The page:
For its part, ASTA issued a statement that it believed in the fundamental principle of travel freedom, and that the government should not be in the business of telling Americans where to travel or not to travel. “The American people are the best ambassadors of U.S. values abroad, and should be allowed to freely promulgate those values and travel to any destination they wish without restriction from their own government,” said Eben Peck, ASTA’s executive vice president, advocacy.
“Rather than shutting the door to this market 90 miles off our shores, we call on policymakers to enact legislation to do away with the statutory Cuba travel ban once and for all,” Peck added. “While helping our members and their clients comply with the rules announced today, we will continue to advocate toward Cuba travel freedom and look forward to the day it becomes reality.”
Peck pointed out that while the new regulations move the U.S. in the opposite direction of the full opening of the Cuba market that ASTA has long pushed for, they did incorporate several items that it push for and, perhaps most importantly, the rules of the road are now set. “We are confident that our cruise and tour partners and other travel industry stakeholders will adjust quickly to the new rules with an eye toward keeping Cuba as viable a destination for U.S. travelers (and travel agents) as possible,” Peck said.
Prohibited hotels in Havana (along with the Cuban military related groups that own and operate them) include: Aparthotel Montehabana (Habaguanex); Gran Hotel Manzana Kempinski (Gaviota); H10 Habana Panorama (Gaviota); Hostal Valencia (Habaguanex); Hotel Ambos Mundos (Habaguanex); Hotel Armadores de Santander (Habaguanex); Hotel Beltrán de Santa Cruz (Habaguanex); Hotel Conde de Villanueva (Habaguanex); Hotel del Tejadillo (Habaguanex); Hotel el Bosque (Habaguanex); Hotel el Comendador (Habaguanex); Hotel el Mesón de la Flota (Habaguanex); Hotel Florida (Habaguanex); Hotel Habana 612 (Habaguanex); Hotel Kohly (Habaguanex); Hotel Los Frailes (Habaguanex); Hotel Marqués de Prado Ameno (Habaguanex); Hotel Palacio del Marqués de San Felipe y; Hotel Palacio O’Farrill (Habaguanex); Hotel Park View (Habaguanex); Hotel Raquel (Habaguanex); Hotel San Miguel (Habaguanex); Hotel Telégrafo (Habaguanex); Hotel Terral (Habaguanex); Memories Miramar Havana (Gaviota); Memories Miramar Montehabana (Gaviota); and Santiago de Bejucal (Habaguanex).
Prohibited hotels in Santiago de Cuba include Villa Gaviota Santiago (Gaviota). Prohibited hotels and resorts in the tourist region of Varadero, where some U.S. tour operators house their guests and major all-inclusive chains have branded properties, include: Blau Marina Varadero Resort (Gaviota); Grand Memories Varadero (Gaviota); Iberostar Laguna Azul (Gaviota); Iberostar Playa Alameda (Gaviota); Meliá Marina Varadero (Gaviota); Meliá Peninsula Varadero (Gaviota); Memories Varadero (Gaviota); Naviti Varadero (Gaviota); Ocean Varadero El Patriarca (Gaviota); Ocean Vista Azul (Gaviota); Paradisus Princesa del Mar (Gaviota); Paradisus Varadero (Gaviota); Sol Sirenas Coral (Gaviota).
Prohibited hotels in Pinar Del Rio include Hotel Villa Cabo de San Antonio (Gaviota) and Hotel Villa Maria La Gorda y Centro Internacional de Buceo (Gaviota). Prohibited hotels in Baracoa include Hostal 1511 (Gaviota); Hostal La Habanera (Gaviota); Hostal La Rusa (Gaviota); Hostal Rio Miel (Gaviota); Hotel El Castillo (Gaviota); Hotel Porto Santo (Gaviota); and Villa Maguana (Gaviota).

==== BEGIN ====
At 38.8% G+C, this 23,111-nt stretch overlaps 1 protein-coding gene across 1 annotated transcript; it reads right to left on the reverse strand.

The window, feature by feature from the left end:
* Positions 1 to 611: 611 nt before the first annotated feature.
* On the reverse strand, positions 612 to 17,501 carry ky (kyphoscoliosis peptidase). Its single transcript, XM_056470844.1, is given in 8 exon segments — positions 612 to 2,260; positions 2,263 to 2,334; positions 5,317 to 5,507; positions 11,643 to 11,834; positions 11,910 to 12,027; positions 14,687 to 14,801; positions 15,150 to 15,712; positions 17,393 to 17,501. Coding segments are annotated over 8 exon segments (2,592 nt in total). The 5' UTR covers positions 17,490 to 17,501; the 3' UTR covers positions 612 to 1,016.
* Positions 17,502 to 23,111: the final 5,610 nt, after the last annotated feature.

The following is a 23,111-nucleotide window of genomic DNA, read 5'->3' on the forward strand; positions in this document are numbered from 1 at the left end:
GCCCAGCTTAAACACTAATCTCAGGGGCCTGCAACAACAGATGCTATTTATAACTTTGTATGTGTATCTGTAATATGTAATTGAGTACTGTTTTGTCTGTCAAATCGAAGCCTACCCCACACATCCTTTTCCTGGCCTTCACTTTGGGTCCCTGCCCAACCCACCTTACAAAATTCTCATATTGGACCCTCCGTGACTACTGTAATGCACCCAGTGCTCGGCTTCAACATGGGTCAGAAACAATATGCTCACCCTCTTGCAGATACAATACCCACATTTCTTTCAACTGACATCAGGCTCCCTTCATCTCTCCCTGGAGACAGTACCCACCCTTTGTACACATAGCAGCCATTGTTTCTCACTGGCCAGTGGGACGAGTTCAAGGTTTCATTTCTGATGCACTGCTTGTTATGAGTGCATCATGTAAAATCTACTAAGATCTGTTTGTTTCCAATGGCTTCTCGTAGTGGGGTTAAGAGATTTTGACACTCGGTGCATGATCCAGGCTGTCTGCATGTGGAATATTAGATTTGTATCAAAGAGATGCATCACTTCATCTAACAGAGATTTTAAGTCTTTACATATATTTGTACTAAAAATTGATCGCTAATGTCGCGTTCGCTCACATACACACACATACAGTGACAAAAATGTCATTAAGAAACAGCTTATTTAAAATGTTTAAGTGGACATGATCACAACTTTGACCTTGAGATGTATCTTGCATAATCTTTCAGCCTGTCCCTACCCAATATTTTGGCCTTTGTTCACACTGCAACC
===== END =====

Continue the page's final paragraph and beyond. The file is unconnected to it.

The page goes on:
Prohibited hotels in Cayos de Villa Clara include: Dhawa Cayo Santa María (Gaviota); Hotel Cayo Santa María (Gaviota); Hotel Playa Cayo Santa María (Gaviota); Iberostar Ensenachos (Gaviota); Meliá Buenavista (Gaviota); Meliá Cayo Santa María (Gaviota); Meliá Las Dunas (Gaviota); Memories Azul (Gaviota); Memories Flamenco (Gaviota); Memories Paraíso (Gaviota); Ocean Casa del Mar (Gaviota); Royalton Cayo Santa María (Gaviota); Sol Cayo Santa María (Gaviota); Villa Las Brujas (Gaviota); and Warwick Cayo Santa María (Gaviota).
Prohibited hotels in Holguin include: Blau Costa Verde Beach & Resort (Gaviota); Hotel Playa Costa Verde (Gaviota); Hotel Playa Pesquero (Gaviota); Memories Holguín (Gaviota); Paradisus Río de Oro Resort & Spa (Gaviota); Playa Costa Verde (Gaviota); Playa Pesquero Premium Service (Gaviota); Sol Rio de Luna y Mares (Gaviota); Villa Cayo Naranjo (Gaviota); Villa Cayo Saetia (Gaviota); and Villa Pinares de Mayari (Gaviota).
Prohibited hotels in Jardine del Rey include: Hotel Playa Coco Plus (Gaviota); Iberostar Playa Pilar (Gaviota); Meliá Jardines del Rey (Gaviota); Memories Caribe (Gaviota); and Pestana Cayo Coco (Gaviota). Prohibited hotels in Topes de Collantes include: Hostal Los Helechos (Gaviota); Los Helechos (Gaviota); and Villa Caburni (Gaviota).
Prohibited tourist agencies include Crucero del Sol and Gaviota Tours. Prohibited stores in Old Havana include: Casa del Abanico (Habaguanex); Colección Habana (Habaguanex); Florería Jardín Wagner (Habaguanex); Joyería Coral Negro (CIMEX). Additional prohibited locations throughout Cuba include: La Casa del Regalo (Habaguanex); San Ignacio 415 (Habaguanex); Soldadito de Plomo (Habaguanex); Tienda El Navegante (Habaguanex); Tienda Munecos de Leyenda (Habaguanex); and Tienda Museo El Reloj Cuervo y Sobrinos (Habaguanex).
Resources: Insider Travel